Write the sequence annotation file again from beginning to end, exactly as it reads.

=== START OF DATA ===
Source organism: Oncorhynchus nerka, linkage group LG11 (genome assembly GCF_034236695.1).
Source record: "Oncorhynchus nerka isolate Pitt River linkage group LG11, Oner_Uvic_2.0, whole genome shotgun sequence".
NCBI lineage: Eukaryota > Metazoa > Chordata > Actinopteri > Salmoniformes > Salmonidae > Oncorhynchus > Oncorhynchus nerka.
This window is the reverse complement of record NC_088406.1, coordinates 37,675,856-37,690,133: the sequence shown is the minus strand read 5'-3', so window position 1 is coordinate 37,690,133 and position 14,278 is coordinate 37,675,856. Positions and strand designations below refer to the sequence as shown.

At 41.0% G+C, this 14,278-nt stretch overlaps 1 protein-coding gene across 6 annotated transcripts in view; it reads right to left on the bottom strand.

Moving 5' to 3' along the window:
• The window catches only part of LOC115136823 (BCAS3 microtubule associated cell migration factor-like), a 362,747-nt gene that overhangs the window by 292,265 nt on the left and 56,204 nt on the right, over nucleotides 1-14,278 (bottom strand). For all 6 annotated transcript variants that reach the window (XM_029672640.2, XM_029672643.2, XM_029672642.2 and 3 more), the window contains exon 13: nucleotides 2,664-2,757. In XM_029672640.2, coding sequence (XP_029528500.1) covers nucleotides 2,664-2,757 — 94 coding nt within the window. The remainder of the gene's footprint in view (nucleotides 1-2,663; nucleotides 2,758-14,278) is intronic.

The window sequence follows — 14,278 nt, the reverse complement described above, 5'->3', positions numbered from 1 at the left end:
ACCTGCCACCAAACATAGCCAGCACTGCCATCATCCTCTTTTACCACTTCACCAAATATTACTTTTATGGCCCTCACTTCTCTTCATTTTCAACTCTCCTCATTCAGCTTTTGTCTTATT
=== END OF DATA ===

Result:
Source organism: Oncorhynchus nerka, linkage group LG11 (genome assembly GCF_034236695.1).
Source record: "Oncorhynchus nerka isolate Pitt River linkage group LG11, Oner_Uvic_2.0, whole genome shotgun sequence".
NCBI lineage: Eukaryota > Metazoa > Chordata > Actinopteri > Salmoniformes > Salmonidae > Oncorhynchus > Oncorhynchus nerka.
This window is the reverse complement of record NC_088406.1, coordinates 37,675,856-37,690,133: the sequence shown is the minus strand read 5'-3', so window position 1 is coordinate 37,690,133 and position 14,278 is coordinate 37,675,856. Positions and strand designations below refer to the sequence as shown.

At 41.0% G+C, this 14,278-nt stretch overlaps 1 protein-coding gene across 6 annotated transcripts in view; it reads right to left on the bottom strand.

Moving 5' to 3' along the window:
• The window catches only part of LOC115136823 (BCAS3 microtubule associated cell migration factor-like), a 362,747-nt gene that overhangs the window by 292,265 nt on the left and 56,204 nt on the right, over nucleotides 1-14,278 (bottom strand). For all 6 annotated transcript variants that reach the window (XM_029672640.2, XM_029672643.2, XM_029672642.2 and 3 more), the window contains exon 13: nucleotides 2,664-2,757. In XM_029672640.2, coding sequence (XP_029528500.1) covers nucleotides 2,664-2,757 — 94 coding nt within the window. The remainder of the gene's footprint in view (nucleotides 1-2,663; nucleotides 2,758-14,278) is intronic.

The window sequence follows — 14,278 nt, the reverse complement described above, 5'->3', positions numbered from 1 at the left end:
ACCTGCCACCAAACATAGCCAGCACTGCCATCATCCTCTTTTACCACTTCACCAAATATTACTTTTATGGCCCTCACTTCTCTTCATTTTCAACTCTCCTCATTCAGCTTTTGTCTTATT